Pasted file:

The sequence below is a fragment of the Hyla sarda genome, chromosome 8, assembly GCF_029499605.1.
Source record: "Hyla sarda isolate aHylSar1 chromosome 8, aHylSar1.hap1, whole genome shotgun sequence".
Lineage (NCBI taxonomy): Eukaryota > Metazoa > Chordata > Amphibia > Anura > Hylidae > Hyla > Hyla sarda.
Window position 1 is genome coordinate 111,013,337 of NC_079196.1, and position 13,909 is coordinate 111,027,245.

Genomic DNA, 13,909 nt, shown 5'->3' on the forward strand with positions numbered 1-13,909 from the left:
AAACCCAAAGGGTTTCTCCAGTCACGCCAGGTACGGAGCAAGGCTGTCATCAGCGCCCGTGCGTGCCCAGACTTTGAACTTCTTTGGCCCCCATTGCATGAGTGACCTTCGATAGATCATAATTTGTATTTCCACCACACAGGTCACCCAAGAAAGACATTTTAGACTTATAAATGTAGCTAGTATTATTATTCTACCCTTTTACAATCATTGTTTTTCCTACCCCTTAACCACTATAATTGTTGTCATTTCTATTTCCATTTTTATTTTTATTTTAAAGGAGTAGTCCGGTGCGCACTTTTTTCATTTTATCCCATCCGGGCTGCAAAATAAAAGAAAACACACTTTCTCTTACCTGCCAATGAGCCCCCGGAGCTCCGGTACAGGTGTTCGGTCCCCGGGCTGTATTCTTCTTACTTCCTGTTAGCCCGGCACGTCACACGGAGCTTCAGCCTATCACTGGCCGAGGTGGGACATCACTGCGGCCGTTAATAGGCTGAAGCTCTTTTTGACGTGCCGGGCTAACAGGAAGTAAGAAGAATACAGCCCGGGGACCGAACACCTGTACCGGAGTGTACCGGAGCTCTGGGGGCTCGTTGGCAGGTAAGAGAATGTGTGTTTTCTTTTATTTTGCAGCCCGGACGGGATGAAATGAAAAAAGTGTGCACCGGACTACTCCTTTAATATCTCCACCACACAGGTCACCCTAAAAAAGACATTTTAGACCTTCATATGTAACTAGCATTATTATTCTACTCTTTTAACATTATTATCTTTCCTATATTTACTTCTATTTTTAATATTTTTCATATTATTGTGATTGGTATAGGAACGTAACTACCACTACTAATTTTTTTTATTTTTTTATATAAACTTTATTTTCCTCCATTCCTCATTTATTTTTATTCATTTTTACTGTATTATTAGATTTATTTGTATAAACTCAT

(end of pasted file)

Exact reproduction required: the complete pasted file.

The sequence below is a fragment of the Hyla sarda genome, chromosome 8, assembly GCF_029499605.1.
Source record: "Hyla sarda isolate aHylSar1 chromosome 8, aHylSar1.hap1, whole genome shotgun sequence".
Lineage (NCBI taxonomy): Eukaryota > Metazoa > Chordata > Amphibia > Anura > Hylidae > Hyla > Hyla sarda.
Window position 1 is genome coordinate 111,013,337 of NC_079196.1, and position 13,909 is coordinate 111,027,245.

Genomic DNA, 13,909 nt, shown 5'->3' on the forward strand with positions numbered 1-13,909 from the left:
AAACCCAAAGGGTTTCTCCAGTCACGCCAGGTACGGAGCAAGGCTGTCATCAGCGCCCGTGCGTGCCCAGACTTTGAACTTCTTTGGCCCCCATTGCATGAGTGACCTTCGATAGATCATAATTTGTATTTCCACCACACAGGTCACCCAAGAAAGACATTTTAGACTTATAAATGTAGCTAGTATTATTATTCTACCCTTTTACAATCATTGTTTTTCCTACCCCTTAACCACTATAATTGTTGTCATTTCTATTTCCATTTTTATTTTTATTTTAAAGGAGTAGTCCGGTGCGCACTTTTTTCATTTTATCCCATCCGGGCTGCAAAATAAAAGAAAACACACTTTCTCTTACCTGCCAATGAGCCCCCGGAGCTCCGGTACAGGTGTTCGGTCCCCGGGCTGTATTCTTCTTACTTCCTGTTAGCCCGGCACGTCACACGGAGCTTCAGCCTATCACTGGCCGAGGTGGGACATCACTGCGGCCGTTAATAGGCTGAAGCTCTTTTTGACGTGCCGGGCTAACAGGAAGTAAGAAGAATACAGCCCGGGGACCGAACACCTGTACCGGAGTGTACCGGAGCTCTGGGGGCTCGTTGGCAGGTAAGAGAATGTGTGTTTTCTTTTATTTTGCAGCCCGGACGGGATGAAATGAAAAAAGTGTGCACCGGACTACTCCTTTAATATCTCCACCACACAGGTCACCCTAAAAAAGACATTTTAGACCTTCATATGTAACTAGCATTATTATTCTACTCTTTTAACATTATTATCTTTCCTATATTTACTTCTATTTTTAATATTTTTCATATTATTGTGATTGGTATAGGAACGTAACTACCACTACTAATTTTTTTTATTTTTTTATATAAACTTTATTTTCCTCCATTCCTCATTTATTTTTATTCATTTTTACTGTATTATTAGATTTATTTGTATAAACTCAT